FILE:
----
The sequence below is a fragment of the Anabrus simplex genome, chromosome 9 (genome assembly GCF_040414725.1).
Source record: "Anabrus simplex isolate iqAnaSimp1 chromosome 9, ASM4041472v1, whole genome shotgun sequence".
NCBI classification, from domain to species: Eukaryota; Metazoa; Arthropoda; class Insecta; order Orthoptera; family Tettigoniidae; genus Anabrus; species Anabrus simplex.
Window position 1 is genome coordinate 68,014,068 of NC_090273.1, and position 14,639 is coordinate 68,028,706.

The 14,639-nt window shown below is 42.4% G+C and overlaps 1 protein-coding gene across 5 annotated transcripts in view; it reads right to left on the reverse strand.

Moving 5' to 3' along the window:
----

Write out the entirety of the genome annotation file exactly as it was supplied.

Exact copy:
The sequence below is a fragment of the Anabrus simplex genome, chromosome 9 (genome assembly GCF_040414725.1).
Source record: "Anabrus simplex isolate iqAnaSimp1 chromosome 9, ASM4041472v1, whole genome shotgun sequence".
NCBI classification, from domain to species: Eukaryota; Metazoa; Arthropoda; class Insecta; order Orthoptera; family Tettigoniidae; genus Anabrus; species Anabrus simplex.
Window position 1 is genome coordinate 68,014,068 of NC_090273.1, and position 14,639 is coordinate 68,028,706.

The 14,639-nt window shown below is 42.4% G+C and overlaps 1 protein-coding gene across 5 annotated transcripts in view; it reads right to left on the reverse strand.

Moving 5' to 3' along the window: